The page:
I couldn’t and wouldn’t expect Mom to stay with me all night, in order to assist with my physical care needs. She herself has recently had a full knee replacement and was exhausted.
After a long, uncomfortable night spent clock-watching, I was incredibly relieved when my folks returned at 11am on Friday to take me home. My home is set up for my care needs. Unfortunately, hospitals are not.
The Undateables is a Channel 4 TV show featuring people with a variety of disabilities, all of whom are looking to find love.
Steve Carruthers, who has Crouzon syndrome (a genetic condition affecting the shape of the face and head), was a participant on series two, back in 2013. Though romance did not blossom with his date, the experience gave him much needed confidence.
Following his appearance, Steve – now 36, from Manchester – soon met the love of his life Vicky, through social media. Vicky had in fact seen Steve on the show and decided to contact him.
The Undateables screened Steve’s romantic proposal and the couple later married in 2015.
1. Steve, why did you apply to The Undateables and, what reservations did you have?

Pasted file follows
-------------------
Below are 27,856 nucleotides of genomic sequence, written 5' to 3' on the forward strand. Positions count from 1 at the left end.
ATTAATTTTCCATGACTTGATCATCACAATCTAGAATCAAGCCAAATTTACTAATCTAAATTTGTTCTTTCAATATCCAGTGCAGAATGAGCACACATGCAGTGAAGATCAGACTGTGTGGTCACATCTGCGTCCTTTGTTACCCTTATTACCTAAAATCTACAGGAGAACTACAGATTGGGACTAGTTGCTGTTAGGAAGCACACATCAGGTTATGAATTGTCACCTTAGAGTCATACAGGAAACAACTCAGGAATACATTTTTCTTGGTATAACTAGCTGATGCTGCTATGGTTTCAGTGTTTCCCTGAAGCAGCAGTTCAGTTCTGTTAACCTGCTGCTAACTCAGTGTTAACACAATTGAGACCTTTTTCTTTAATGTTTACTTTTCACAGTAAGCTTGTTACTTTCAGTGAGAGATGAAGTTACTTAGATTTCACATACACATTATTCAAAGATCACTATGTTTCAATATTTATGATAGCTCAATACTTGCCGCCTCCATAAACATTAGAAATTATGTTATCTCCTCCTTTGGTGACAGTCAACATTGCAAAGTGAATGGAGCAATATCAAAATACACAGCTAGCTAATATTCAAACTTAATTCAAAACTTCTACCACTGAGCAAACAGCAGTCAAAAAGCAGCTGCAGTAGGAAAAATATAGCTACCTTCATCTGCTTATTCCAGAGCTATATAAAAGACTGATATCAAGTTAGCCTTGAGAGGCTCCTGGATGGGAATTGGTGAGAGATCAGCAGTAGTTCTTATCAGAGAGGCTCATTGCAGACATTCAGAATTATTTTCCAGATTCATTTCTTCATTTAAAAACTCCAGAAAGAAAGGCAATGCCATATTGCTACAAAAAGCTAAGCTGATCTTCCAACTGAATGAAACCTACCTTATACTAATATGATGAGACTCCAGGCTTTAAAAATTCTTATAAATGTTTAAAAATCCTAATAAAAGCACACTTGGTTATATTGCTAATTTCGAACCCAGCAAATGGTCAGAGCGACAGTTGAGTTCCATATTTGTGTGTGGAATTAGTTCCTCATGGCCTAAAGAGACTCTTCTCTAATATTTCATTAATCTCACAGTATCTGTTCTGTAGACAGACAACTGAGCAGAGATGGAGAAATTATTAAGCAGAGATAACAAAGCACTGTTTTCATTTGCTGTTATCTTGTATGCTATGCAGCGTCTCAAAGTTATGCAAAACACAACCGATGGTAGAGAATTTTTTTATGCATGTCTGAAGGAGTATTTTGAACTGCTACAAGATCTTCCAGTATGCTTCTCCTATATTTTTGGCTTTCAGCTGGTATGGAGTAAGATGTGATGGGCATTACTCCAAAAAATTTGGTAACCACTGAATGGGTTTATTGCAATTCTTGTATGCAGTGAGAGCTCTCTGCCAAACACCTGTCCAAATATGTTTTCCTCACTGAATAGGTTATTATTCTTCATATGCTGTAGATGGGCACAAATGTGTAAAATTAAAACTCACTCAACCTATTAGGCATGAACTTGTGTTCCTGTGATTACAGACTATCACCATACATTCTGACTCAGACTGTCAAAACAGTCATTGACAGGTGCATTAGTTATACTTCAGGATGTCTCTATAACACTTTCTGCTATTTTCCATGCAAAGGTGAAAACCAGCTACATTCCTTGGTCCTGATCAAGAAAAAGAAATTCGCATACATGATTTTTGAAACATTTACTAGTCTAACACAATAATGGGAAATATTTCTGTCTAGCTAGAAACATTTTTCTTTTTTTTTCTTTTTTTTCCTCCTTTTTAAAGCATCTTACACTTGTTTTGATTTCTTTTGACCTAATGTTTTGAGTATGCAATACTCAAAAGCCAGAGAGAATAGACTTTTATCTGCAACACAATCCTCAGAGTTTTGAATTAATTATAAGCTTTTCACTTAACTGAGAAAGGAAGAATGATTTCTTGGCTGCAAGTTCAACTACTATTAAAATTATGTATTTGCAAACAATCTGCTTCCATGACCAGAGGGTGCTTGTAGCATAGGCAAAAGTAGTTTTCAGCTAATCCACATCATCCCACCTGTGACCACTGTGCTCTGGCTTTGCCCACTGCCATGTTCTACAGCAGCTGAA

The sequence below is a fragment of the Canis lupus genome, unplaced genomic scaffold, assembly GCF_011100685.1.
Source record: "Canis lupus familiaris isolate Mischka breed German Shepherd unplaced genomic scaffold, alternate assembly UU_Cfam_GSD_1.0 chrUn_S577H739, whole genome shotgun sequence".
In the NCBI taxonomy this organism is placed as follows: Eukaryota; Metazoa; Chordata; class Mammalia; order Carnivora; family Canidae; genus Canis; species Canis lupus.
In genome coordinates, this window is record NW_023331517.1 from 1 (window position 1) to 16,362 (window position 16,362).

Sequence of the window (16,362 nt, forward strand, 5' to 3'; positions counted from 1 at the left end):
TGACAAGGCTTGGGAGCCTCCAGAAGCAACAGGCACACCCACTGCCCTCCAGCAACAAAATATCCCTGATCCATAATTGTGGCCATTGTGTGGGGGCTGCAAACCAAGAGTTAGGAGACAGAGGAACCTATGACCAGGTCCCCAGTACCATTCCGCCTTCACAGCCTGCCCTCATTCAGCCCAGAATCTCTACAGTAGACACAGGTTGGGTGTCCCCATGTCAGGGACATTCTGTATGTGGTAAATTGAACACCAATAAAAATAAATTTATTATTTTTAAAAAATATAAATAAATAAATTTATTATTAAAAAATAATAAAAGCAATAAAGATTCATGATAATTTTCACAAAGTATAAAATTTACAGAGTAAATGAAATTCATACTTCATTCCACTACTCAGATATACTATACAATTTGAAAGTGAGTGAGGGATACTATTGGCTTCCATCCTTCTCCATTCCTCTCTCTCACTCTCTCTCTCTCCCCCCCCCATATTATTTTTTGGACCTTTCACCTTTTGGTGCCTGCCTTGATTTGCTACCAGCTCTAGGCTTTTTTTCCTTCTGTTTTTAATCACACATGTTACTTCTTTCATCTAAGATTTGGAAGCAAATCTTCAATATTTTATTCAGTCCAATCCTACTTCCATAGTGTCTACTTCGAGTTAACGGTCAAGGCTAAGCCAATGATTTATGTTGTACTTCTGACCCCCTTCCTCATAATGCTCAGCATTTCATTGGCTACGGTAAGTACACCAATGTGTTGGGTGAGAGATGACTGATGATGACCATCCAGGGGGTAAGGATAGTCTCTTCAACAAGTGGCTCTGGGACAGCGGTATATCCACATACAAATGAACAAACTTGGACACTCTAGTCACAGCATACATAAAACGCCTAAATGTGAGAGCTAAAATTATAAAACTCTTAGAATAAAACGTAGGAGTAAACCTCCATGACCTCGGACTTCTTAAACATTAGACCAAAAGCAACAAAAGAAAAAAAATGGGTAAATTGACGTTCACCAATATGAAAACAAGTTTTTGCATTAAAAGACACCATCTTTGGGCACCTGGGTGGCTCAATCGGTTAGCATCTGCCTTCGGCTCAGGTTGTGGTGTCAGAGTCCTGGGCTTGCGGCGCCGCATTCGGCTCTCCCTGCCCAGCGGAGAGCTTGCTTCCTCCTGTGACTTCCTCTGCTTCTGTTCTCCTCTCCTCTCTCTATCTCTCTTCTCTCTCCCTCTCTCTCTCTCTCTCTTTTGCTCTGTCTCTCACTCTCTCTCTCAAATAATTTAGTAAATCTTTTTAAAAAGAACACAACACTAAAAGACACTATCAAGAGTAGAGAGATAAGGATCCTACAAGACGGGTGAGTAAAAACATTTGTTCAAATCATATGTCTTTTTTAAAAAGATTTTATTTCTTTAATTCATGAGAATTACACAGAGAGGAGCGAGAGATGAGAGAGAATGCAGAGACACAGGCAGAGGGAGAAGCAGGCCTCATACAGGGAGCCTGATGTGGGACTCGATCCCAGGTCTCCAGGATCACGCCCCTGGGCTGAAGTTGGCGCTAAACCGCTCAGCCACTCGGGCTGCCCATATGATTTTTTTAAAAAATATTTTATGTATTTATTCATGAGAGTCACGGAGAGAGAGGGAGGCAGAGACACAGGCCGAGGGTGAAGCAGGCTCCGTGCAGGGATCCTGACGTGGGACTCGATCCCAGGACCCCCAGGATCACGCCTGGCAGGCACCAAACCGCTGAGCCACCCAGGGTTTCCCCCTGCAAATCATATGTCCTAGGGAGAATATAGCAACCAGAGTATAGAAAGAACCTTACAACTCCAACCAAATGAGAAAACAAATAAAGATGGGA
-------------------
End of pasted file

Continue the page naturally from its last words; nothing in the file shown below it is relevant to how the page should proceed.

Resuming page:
I initially applied for a different show called ‘Beauty and the Beast: The Ugly Face of Prejudice’. As a result, I was approached to appear on series one of ‘The Undateables’, but declined as it had never been on and I didn’t get the gist of the show. After series one ended, I was approached again but this time it was by my good friend Adam Pearson, who worked with the team to find participants for the show. He convinced me to give it a chance as he said it would help me with my confidence and outlook as I had a negative outlook on life after the loss of two of my siblings. I was a bit reserved and concerned that after being on the show, more people would make fun of my appearance. But, in doing the show, my outlook changed to a positive one and allowed me to helped people.
2. How were you treated throughout the production process?
The team were incredibly nice and understanding. Everything was treated with care and compassion.
3. What response have you received following your appearances?
Like all things with TV, there are negative people who see disability as something to mock and joke about. But the positives outweighed the negatives in a huge way. People are so kind and understanding. I found that it [the show] helped educate people about disability. It also helps with how we perceive ourselves and how society perceives us to.